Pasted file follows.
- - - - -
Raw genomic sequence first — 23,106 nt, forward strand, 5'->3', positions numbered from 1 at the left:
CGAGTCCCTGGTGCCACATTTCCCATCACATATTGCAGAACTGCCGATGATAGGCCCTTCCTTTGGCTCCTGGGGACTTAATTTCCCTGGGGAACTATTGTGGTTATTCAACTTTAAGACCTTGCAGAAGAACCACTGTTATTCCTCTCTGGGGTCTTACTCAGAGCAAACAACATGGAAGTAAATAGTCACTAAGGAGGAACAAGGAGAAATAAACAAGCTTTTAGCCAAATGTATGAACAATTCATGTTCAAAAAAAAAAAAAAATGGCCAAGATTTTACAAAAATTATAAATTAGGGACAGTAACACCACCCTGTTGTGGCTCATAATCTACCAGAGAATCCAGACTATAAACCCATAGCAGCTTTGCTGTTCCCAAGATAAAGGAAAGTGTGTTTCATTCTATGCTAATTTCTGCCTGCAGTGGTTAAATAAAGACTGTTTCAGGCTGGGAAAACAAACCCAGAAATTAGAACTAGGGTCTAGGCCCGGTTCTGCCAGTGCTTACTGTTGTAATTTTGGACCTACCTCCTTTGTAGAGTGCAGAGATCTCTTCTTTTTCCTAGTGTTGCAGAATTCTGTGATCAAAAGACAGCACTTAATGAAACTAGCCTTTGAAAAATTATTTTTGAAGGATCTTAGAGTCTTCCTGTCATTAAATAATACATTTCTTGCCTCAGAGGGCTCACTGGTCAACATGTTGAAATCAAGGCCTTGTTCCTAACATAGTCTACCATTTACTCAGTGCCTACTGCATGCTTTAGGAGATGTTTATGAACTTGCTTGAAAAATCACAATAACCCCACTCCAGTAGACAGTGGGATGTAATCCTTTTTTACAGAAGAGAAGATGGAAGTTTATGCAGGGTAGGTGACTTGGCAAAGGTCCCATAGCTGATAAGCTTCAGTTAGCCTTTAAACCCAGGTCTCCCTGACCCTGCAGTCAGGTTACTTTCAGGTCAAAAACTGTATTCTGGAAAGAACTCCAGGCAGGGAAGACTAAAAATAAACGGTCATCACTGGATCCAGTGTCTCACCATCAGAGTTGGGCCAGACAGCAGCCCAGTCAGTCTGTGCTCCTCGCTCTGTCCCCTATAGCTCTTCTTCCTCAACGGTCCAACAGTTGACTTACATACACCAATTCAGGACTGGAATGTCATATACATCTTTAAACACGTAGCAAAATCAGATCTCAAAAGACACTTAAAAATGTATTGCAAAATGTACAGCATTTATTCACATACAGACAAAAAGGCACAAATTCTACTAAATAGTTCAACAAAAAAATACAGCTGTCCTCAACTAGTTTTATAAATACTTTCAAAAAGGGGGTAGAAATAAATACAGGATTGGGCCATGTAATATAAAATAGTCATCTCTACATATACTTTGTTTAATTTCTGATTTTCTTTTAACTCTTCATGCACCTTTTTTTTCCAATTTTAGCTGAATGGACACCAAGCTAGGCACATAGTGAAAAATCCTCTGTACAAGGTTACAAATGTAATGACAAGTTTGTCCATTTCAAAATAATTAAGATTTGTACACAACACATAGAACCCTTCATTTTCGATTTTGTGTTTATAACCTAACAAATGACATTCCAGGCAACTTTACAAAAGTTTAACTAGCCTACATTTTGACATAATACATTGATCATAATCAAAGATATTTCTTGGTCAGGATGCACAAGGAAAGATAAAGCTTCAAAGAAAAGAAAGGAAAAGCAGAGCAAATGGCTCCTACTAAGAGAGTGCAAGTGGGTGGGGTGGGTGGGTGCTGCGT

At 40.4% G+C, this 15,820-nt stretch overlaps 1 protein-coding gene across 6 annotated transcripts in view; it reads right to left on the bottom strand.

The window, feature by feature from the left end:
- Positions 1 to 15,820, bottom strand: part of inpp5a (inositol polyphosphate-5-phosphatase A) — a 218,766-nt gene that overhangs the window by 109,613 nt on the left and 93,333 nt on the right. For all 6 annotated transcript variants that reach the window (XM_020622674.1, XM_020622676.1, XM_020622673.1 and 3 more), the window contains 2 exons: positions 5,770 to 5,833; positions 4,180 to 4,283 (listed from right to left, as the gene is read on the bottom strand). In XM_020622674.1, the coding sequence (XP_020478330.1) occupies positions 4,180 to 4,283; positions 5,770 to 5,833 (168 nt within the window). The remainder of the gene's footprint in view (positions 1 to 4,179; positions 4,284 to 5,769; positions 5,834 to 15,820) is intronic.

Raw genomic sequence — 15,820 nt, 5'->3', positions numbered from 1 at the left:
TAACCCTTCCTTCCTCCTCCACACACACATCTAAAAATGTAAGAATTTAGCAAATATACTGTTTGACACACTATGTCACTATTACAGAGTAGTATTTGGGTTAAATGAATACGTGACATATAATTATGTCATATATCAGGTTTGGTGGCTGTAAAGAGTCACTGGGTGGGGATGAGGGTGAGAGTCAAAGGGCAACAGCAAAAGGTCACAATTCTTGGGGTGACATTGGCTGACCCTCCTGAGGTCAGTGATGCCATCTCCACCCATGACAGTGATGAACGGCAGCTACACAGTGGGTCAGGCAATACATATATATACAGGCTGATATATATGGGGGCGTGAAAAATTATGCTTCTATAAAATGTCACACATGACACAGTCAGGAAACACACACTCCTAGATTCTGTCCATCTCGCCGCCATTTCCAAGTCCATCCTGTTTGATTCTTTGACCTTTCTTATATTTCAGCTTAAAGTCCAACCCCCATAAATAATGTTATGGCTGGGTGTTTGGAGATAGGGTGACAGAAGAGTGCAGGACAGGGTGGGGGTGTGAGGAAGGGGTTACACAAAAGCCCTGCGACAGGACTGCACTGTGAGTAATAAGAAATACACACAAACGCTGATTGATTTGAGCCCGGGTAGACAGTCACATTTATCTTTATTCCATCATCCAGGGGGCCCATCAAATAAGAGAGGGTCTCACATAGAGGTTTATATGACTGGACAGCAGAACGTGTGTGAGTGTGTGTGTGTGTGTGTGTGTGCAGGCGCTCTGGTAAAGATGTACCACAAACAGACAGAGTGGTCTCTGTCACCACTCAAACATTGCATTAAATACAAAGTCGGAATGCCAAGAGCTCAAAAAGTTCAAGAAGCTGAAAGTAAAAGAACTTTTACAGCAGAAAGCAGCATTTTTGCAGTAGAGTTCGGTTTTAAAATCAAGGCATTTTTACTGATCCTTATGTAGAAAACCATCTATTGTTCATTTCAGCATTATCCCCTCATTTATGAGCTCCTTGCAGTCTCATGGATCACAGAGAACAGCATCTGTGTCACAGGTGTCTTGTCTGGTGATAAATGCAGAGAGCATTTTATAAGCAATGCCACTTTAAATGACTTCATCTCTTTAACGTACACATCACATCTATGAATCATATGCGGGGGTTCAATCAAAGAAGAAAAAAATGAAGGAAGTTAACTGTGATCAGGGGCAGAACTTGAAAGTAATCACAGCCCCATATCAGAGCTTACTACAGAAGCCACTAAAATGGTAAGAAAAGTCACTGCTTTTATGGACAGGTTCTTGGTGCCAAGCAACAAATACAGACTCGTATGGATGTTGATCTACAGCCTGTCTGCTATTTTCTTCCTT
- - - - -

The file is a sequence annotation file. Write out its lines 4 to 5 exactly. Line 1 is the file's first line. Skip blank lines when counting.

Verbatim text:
The window, feature by feature from the left end:
- Positions 1 to 15,820, bottom strand: part of inpp5a (inositol polyphosphate-5-phosphatase A) — a 218,766-nt gene that overhangs the window by 109,613 nt on the left and 93,333 nt on the right. For all 6 annotated transcript variants that reach the window (XM_020622674.1, XM_020622676.1, XM_020622673.1 and 3 more), the window contains 2 exons: positions 5,770 to 5,833; positions 4,180 to 4,283 (listed from right to left, as the gene is read on the bottom strand). In XM_020622674.1, the coding sequence (XP_020478330.1) occupies positions 4,180 to 4,283; positions 5,770 to 5,833 (168 nt within the window). The remainder of the gene's footprint in view (positions 1 to 4,179; positions 4,284 to 5,769; positions 5,834 to 15,820) is intronic.